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Sentiment is Down But Not Out


Certain indicators are extreme, but not quite to the panic levels we saw at times over the past several years.


I was recently asked for some constructive numbers relative to sentiment during the recent market decline. Well, there actually are quite a few notable extremes among the guides I follow:

  • The four-week average of net bullishness in the American Association of Individual Investors (AAII) has dropped to its 2nd-lowest level since its inception in 1986. The only other comparable time period was August-November 1990 as investors struggled with a looming recession and banking troubles.

  • For two weeks straight, 0 out of 42 Fidelity Select mutual funds had out-performed the return on cash (90-day T-Bills) over the prior quarter. This has happened 10 other times since 1986, with the S&P 500 showing a positive 3-month forward return all 10 times by an average of +7.8%.

  • The smallest of options traders, buying 10 options contracts or less at a time, have finally turned excessively bearish. Last week they spent 24% of their volume buying put options, the most since mid-August. It's not quite at a "panic" reading, though. We'd need to see them spend 25%-30% of their volume on puts to consider it that extreme.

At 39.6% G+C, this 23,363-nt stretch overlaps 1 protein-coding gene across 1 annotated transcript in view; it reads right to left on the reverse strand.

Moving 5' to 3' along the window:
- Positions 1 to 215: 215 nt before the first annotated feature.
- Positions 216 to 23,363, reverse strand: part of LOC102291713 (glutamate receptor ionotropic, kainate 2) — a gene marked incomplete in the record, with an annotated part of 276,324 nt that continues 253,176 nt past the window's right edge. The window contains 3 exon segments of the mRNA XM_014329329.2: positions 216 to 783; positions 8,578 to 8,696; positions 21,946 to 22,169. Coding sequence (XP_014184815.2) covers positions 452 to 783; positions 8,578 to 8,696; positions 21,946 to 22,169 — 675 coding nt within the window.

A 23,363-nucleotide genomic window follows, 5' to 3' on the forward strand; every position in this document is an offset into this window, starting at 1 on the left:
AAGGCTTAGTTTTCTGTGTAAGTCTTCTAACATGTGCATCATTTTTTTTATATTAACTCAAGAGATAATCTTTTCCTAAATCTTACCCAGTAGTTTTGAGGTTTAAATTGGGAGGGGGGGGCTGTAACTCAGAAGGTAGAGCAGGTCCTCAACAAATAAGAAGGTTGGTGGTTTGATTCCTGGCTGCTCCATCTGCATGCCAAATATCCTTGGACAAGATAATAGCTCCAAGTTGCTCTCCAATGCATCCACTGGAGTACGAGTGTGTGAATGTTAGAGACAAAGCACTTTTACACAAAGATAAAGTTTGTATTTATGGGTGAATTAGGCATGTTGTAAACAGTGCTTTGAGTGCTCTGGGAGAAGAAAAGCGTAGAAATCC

• Other options gauges are showing similar levels of heightened uncertainty, with the 10-day average of the equity put/call ratio (via the CBOE) showing its 2nd-highest reading in history, behind only immediately after 9/11.

  • Short sales by the public eclipsed short sales by specialists by nearly a 20-to-1 ratio as of earlier this month, a new all-time record. While this ratio has been in a secular uptrend due to the diminishing role of specialists and increased activity of 130/30 funds and their ilk, new records in the ratio have still been relatively effective at highlighting market extremes.

  • Open interest in "smart money" OEX options has tilted heavily toward the call side. This has been a consistent predictor of future market strength.

  • Corporate insiders continue to buy heavily. The InsiderScore and Insider Insights service are showing corporate insider buy/sell ratios near multi-year extremes.

My 2 cents is that many sentiment-related indicators are "extreme", but not quite to the panic levels we saw many times over the past several years, and significantly under the extremes seen during the prior bear market. And as far as I'm concerned, technically we're in a bear market, so I'm not too hip on buying aggressively on "kinda, sorta" sentiment extremes.

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